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Texas State Faculty Senate discussed the 2021 Senate Survey Report and comparative faculty salaries across universities during its March 24 meeting.

The 2021 Senate Survey Report, originally distributed March 1, gathered data from around 523 anonymously filled out surveys. There was some uncertainty after some professors filled out multiple surveys for the multiple classes they teach.

The survey collected data and recommendations were made to President Denise Trauth and Provost Gene Bourgeois based on its results. The Senate’s revision of the survey in preparation for further recommendations included statements such as, “[class] attendance behaviors do not necessarily reflect a preference for not accounting for face-to-face offerings” and a consensus among faculty for discontinuing A/B class models — a system where one group of students attends class in person one day of the week while the second group attends another.

Sen. Rachel Davenport says presenting concerns and opinions from the university’s faculty provided a new perspective, especially concerning the issue of attendance. She says she expected attendance figures to be much lower, but the data proves the concerns are isolated in a vocal minority of classes.

“I just really want us to have our finger on the pulse,” Davenport says. “I just really love that [this] survey really changed my ideas.”

Several senators who attended the Texas Council of Faculty Senates meeting debriefed their experiences, mostly sharing the perspective gained from interacting with other Faculty Senate organizations across the state. In Sen. Jennifer Jensen’s opinion, Texas State’s Faculty Senate is “closer to the better side of things,” as several council attendees detailed a relative lack of faculty representation in their universities.

Davenport presented the comparative data of Texas State faculty across all disciplines in relation to similar institutions compiled by the College and University Professional Association for Human Resources (CUPA-HR). CUPA-HR provided a spreadsheet detailing a university’s median and mean salaries across a discipline as a percentage of their counterparts at other universities for the 2019-2020 year.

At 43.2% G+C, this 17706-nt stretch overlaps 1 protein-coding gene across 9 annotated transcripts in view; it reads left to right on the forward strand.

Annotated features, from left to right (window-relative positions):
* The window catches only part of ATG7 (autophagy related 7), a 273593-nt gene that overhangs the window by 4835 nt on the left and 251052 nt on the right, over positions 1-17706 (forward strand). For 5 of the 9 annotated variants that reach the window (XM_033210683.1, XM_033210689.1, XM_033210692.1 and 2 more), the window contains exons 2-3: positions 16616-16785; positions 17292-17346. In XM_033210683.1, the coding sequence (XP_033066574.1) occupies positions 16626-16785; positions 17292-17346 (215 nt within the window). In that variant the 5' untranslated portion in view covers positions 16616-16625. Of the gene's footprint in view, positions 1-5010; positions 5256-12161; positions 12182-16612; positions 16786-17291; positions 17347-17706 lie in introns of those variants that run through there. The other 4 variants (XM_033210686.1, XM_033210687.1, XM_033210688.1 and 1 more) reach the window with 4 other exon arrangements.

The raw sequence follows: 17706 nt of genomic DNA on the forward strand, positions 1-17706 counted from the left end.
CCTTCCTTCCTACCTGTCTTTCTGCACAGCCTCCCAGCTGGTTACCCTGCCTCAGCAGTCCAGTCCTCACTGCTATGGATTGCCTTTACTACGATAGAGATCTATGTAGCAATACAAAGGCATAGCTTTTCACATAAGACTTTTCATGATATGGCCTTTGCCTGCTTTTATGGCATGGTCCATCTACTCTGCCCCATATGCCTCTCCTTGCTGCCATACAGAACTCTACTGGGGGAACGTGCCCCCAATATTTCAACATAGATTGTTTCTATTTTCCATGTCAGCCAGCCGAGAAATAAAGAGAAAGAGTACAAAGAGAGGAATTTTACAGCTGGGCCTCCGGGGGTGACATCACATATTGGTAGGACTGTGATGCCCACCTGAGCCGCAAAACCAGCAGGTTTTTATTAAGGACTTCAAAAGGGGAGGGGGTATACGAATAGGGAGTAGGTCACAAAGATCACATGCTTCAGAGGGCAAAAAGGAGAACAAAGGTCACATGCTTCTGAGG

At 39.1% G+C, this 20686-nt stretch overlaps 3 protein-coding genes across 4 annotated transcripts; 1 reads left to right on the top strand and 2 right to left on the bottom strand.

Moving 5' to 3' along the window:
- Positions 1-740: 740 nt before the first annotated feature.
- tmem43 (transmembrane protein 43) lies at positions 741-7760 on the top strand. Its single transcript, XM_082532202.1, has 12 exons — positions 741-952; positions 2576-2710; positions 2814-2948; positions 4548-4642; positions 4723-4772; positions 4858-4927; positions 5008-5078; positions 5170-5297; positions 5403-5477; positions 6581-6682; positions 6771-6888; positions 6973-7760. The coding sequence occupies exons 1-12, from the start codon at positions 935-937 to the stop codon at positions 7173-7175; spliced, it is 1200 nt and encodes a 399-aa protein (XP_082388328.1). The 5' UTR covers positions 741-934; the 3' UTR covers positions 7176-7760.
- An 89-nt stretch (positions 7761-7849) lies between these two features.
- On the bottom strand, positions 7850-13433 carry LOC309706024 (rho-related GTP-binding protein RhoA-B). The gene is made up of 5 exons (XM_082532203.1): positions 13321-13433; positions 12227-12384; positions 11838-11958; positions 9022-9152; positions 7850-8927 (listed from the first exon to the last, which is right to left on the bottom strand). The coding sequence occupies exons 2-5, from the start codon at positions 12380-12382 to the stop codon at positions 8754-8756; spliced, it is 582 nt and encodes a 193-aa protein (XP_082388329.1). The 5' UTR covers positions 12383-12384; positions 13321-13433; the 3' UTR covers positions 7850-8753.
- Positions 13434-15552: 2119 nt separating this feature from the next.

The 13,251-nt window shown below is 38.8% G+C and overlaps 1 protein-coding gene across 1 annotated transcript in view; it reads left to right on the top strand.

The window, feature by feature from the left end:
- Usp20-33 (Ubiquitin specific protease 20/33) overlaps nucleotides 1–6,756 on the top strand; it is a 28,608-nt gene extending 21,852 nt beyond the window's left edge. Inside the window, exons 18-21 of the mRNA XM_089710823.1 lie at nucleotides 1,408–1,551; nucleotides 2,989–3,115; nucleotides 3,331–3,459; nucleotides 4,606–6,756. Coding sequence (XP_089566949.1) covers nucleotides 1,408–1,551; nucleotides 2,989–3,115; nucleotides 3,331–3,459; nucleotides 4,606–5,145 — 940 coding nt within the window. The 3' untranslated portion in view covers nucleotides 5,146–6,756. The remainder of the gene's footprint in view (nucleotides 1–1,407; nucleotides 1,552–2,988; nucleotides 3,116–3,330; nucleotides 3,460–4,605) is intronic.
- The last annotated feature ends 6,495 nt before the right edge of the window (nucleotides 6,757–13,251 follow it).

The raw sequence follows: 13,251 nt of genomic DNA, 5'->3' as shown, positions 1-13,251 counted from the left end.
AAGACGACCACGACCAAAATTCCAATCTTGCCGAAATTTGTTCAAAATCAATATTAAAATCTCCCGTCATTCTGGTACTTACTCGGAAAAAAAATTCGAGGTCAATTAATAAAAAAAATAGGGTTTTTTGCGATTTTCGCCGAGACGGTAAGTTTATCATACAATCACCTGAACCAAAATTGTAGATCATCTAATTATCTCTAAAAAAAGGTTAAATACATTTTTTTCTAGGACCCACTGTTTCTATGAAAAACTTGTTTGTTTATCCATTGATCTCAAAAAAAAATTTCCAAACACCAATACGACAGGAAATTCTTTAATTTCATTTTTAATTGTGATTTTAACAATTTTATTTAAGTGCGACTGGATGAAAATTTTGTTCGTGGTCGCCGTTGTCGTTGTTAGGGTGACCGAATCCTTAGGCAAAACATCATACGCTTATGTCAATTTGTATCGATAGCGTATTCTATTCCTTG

When observing the university across all disciplines, no category of faculty made more than mean or median comparative salary — except new assistant professors, who made 101.4% of the mean salary but not the median.

Davenport pointed out while the CUPA-HR comparative data is available for faculty, it is not available for administrators, whose salaries are only visible in isolation. She thinks the data could be useful when asking for an increase in salary.

“If we find that our administrators are paid above [the CUPA-HR median and mean] but we’re not, I think that gives us even more pressure to put on the [President's Cabinet] to find the money," Davenport says.

Sen. Taylor Acee raised questions over the data’s context and whether it considered the differing proportions of faculty and the variation in programs across universities — a concern Davenport also shared — given the complexity of the data. Davenport did not wish to compare “apples to oranges” and decided to ask the source of data over the methodology.

Senate Chair Janet Bezner concurred the variation may complicate the faculty data but noted its numbers should be simpler in regards to administrative figures, as they typically do not divide by discipline or program nearly as much as faculty.

Sen. Nicole Wesley adds staff should have comparative data made available as well, while Valerie Anderson, Faculty Senate's administrative assistant, clarified the CUPA-HR data on the website at the time of the meeting was not current but would be available.

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